Reviewed: Shadows Over Baker Street - New Tales of Terror
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Writing Sherlock Holmes pastiche can’t be an easy task, but trying to write pastiche that straddles two distinct and highly differing styles, such as that of Arthur Conan Doyle and H. P. Lovecraft, must be doubly difficult. Conan Doyle managed a relatively clean compact form that carried a strong narrative flow and wonderfully combined solid description with well-defined characters. Lovecraft, on the other hand, tended towards more roundabout prose, peppered with archaic and pseudo-archaic language and forms, which said more about atmosphere and a creeping sense of indefinable dread than character. Doyle, in his Sherlock Holmes stories, was concerned mainly with very basically human situations and crime (…no ghosts need apply...), while Lovecraft took on a broader view that incorporated a larger mythic quality while exploring realms of nightmare and cosmic angst. So, the idea of combining these two disparate styles in pastiche, while certainly fascinating as a concept, strikes me as being riddled with many pitfalls for the unwary writer staight from the outset. While the concept certainly isn’t new, both P. H. Cannon and Ralph E. Vaughan have tackled it with varying degrees of success in a few small press publications, the idea of a whole collection by a mainstream publisher is, however, decidedly new. Sadly, the result is likely to disappoint both Lovecraft and Sherlock Holmes fans alike.

What we have in
Shadows Over Baker Street: New Tales of Terror from Del Ray is a collection of 14 short stories by 20 modern (mainly horror) writers that attempt to place Sherlock Holmes in the context of Lovecraft’s Cthulu-riddled nightmare landscape. While any collection of pastiche is likely to contain both hits and misses, this collection, with the clash of styles inherent in the theme, leans heavily towards the latter category. Apparently, for a number of writers, the idea of placing Holmes in Lovecraftian context means little more than having Holmes drawn into a slightly bizarre investigation that leads to a final confrontation with a multi-tentacled monster while someone in the background mutters something about dreaded R’yleh or Cthulhu. There is little or no attempt to create the rich atmosphere of angst that dominates Lovecraft’s writing. As a result, Holmes is rarely a recognizable Holmes and the Lovecraft elements fall flat and we are left with stories that are neither fish nor fowl, but an unpalatable blend of the two. Of course even the best of the bunch tend to stumble when it comes to characterization of Holmes or Victorian language usage, so brace yourself for the usual jarring anachronisms and Americanisms.

That being said, there are a few near misses that make the collection not entirely devoid of merit. Amongst these are
Tiger! Tiger! by Elizabeth Bear, a fairly rewarding read that makes interesting use of Sebastian Moran and Irene Adler in what turns out to be much more than simply an Indian tiger hunt. In Steven Elliott-Altman’s atmospheric and rather successful entry A Case of Royal Blood, we have H. G. Wells doing Watson duty in an effort to assist Holmes in ridding the Dutch Royal family of that most Lovecraftian of creatures – a Shoggoth! In one of the best entries in this collection - Art in the Blood - Brian Stableford has Sherlock reporting to brother Mycroft on his investigations into the creeping chaos that has corrupted the flesh of John Chevaucheux. The story structure with its slowly building sense of dread and grotesque finale is such that it genuinely evokes the creepiness and urgency so typical of Lovecraft’s most compelling stories. Barbara Hambly, no stranger to the Victorian milieu, gives us what is likely the best entry in the book. Her piece The Case of the Antiquarian’s Niece makes good use of Holmes and has features of Lovecraft’s best story – an isolated, inbred family sporting the Innsmouth look! Surprisingly, she also managed to work in an appearance from William Hope Hodgson's Carnacki without using a shoehorn! Definitely my favorite entry in this collection, unlike John Pelan’s The Mystery of the Worm, which is a rather paint by numbers effort that features a wasted appearance by Guy Boothby’s Dr. Nikola. Caitlin R. Kiernan’s The Drowned Geologist features a Lovecraftian-style letter to Watson from someone who thought he had encountered Holmes during the Great Hiatus and demonstrates that the clanging of styles is less of an issue when you drop the Canonical story approach and use a new character’s perspective.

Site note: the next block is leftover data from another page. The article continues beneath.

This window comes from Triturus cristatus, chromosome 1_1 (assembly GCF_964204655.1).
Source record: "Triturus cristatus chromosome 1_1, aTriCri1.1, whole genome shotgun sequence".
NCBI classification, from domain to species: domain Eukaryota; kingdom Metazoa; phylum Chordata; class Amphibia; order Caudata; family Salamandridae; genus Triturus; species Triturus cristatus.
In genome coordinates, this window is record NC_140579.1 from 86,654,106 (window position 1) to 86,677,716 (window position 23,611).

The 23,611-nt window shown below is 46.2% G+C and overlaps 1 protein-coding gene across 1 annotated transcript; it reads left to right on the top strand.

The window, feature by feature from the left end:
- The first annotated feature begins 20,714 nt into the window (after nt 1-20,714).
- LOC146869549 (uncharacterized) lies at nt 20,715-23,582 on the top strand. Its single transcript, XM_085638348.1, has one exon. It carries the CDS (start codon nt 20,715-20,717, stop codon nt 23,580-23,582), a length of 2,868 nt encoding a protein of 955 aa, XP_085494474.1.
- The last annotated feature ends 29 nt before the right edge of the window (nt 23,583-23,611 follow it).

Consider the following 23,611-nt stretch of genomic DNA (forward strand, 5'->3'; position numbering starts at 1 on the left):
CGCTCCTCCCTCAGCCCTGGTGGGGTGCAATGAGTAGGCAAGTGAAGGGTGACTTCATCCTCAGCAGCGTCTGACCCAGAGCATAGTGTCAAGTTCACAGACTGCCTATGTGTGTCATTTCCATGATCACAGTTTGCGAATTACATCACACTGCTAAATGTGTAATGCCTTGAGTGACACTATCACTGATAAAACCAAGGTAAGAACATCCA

On the negative end, oh boy, there is simply too much to cover, but hands-down worst of the lot must be Paul Finch’s -
The Mystery of the Hanged Man's Puzzle. Structured like a bad pulp-style adventure story, we have a villain attempting to poison London's water supply in a bid to turn the populace into pustule sprouting vegetables to appease the Old Ones. This one was truly awful in every sense, although Tim Lebbon’s - The Horror of the Many Faces gives it a run for its money.  Watson thinks he's sees Holmes kill an innocent, but malevolent bees are at the heart of the mystery…I kid you not!

As for the rest, well, the less said the better, particularly as I quite like some of these writers when they are in their own element. Neil Gaiman, Simon Clark, and Poppy Z Brite are all far better writers than their entries in this collection would have you believe.

The Bottom Line: For the pastiche completist only.
Table of Contents
Shadows Over Baker Street: New Tales of Terror
Author: Edited by Michael Reaves and John Pelan
First Published: October 2003  Publisher: Del Rey
Format: Hardcover 464 pages
ISBN: 0-345-45528-2
Price: $23.95 USD
Reviewed by: Charles Prepolec
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